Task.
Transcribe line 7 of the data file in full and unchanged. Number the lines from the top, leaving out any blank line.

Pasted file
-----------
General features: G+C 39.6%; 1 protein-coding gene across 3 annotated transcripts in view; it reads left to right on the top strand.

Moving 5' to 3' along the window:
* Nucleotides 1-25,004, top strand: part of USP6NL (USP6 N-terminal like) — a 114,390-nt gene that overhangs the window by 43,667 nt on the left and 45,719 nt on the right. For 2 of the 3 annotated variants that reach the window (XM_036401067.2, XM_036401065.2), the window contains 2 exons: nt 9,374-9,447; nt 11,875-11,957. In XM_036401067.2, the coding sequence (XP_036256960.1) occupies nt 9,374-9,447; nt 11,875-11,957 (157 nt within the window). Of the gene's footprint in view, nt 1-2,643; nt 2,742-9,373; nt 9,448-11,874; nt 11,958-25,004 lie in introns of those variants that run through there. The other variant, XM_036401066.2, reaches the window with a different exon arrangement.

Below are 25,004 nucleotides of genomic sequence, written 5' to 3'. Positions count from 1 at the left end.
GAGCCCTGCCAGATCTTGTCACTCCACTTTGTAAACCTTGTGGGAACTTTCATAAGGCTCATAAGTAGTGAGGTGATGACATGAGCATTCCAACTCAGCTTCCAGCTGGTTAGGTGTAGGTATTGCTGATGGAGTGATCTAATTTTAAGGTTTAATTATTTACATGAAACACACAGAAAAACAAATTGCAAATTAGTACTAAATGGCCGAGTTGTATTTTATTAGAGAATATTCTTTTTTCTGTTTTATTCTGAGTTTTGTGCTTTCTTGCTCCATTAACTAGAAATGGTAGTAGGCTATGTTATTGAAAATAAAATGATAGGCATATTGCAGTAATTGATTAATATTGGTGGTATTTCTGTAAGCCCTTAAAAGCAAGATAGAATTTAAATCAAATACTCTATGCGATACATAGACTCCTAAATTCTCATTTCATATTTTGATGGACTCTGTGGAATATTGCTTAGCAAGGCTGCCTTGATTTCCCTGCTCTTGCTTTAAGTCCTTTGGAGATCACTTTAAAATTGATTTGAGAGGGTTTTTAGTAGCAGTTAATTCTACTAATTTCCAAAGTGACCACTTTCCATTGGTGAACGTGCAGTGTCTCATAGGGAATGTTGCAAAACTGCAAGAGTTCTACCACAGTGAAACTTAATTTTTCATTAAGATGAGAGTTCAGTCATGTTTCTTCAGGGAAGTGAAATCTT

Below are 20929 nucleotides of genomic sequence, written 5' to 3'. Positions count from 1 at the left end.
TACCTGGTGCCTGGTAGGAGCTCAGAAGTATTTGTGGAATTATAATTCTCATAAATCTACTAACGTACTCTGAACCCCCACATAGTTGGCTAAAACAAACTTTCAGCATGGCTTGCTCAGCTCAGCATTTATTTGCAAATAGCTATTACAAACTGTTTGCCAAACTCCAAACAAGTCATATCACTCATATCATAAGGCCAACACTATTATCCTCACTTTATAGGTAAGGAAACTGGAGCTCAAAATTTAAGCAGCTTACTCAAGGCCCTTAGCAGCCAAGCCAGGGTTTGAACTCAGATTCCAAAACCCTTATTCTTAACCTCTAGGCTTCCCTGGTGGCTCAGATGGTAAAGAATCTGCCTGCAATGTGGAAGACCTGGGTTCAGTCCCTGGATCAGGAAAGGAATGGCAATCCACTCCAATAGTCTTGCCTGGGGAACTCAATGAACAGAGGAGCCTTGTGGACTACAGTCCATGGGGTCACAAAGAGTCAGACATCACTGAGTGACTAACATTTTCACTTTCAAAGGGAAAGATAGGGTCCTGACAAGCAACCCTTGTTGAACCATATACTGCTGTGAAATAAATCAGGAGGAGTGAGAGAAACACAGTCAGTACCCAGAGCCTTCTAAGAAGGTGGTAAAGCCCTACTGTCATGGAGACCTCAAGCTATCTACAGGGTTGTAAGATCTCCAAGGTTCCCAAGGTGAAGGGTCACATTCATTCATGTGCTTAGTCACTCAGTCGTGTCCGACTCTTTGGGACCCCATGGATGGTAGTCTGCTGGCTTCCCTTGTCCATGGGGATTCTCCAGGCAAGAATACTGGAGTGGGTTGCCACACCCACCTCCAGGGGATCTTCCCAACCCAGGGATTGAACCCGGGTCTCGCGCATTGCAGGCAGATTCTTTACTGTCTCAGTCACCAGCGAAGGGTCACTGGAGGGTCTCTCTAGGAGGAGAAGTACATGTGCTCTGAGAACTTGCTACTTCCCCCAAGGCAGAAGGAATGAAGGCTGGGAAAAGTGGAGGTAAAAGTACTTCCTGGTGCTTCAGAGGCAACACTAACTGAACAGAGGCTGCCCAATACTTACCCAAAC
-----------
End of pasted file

TACCTGGTGCCTGGTAGGAGCTCAGAAGTATTTGTGGAATTATAATTCTCATAAATCTACTAACGTACTCTGAACCCCCACATAGTTGGCTAAAACAAACTTTCAGCATGGCTTGCTCAGCTCAGCATTTATTTGCAAATAGCTATTACAAACTGTTTGCCAAACTCCAAACAAGTCATATCACTCATATCATAAGGCCAACACTATTATCCTCACTTTATAGGTAAGGAAACTGGAGCTCAAAATTTAAGCAGCTTACTCAAGGCCCTTAGCAGCCAAGCCAGGGTTTGAACTCAGATTCCAAAACCCTTATTCTTAACCTCTAGGCTTCCCTGGTGGCTCAGATGGTAAAGAATCTGCCTGCAATGTGGAAGACCTGGGTTCAGTCCCTGGATCAGGAAAGGAATGGCAATCCACTCCAATAGTCTTGCCTGGGGAACTCAATGAACAGAGGAGCCTTGTGGACTACAGTCCATGGGGTCACAAAGAGTCAGACATCACTGAGTGACTAACATTTTCACTTTCAAAGGGAAAGATAGGGTCCTGACAAGCAACCCTTGTTGAACCATATACTGCTGTGAAATAAATCAGGAGGAGTGAGAGAAACACAGTCAGTACCCAGAGCCTTCTAAGAAGGTGGTAAAGCCCTACTGTCATGGAGACCTCAAGCTATCTACAGGGTTGTAAGATCTCCAAGGTTCCCAAGGTGAAGGGTCACATTCATTCATGTGCTTAGTCACTCAGTCGTGTCCGACTCTTTGGGACCCCATGGATGGTAGTCTGCTGGCTTCCCTTGTCCATGGGGATTCTCCAGGCAAGAATACTGGAGTGGGTTGCCACACCCACCTCCAGGGGATCTTCCCAACCCAGGGATTGAACCCGGGTCTCGCGCATTGCAGGCAGATTCTTTACTGTCTCAGTCACCAGCGAAGGGTCACTGGAGGGTCTCTCTAGGAGGAGAAGTACATGTGCTCTGAGAACTTGCTACTTCCCCCAAGGCAGAAGGAATGAAGGCTGGGAAAAGTGGAGGTAAAAGTACTTCCTGGTGCTTCAGAGGCAACACTAACTGAACAGAGGCTGCCCAATACTTACCCAAAC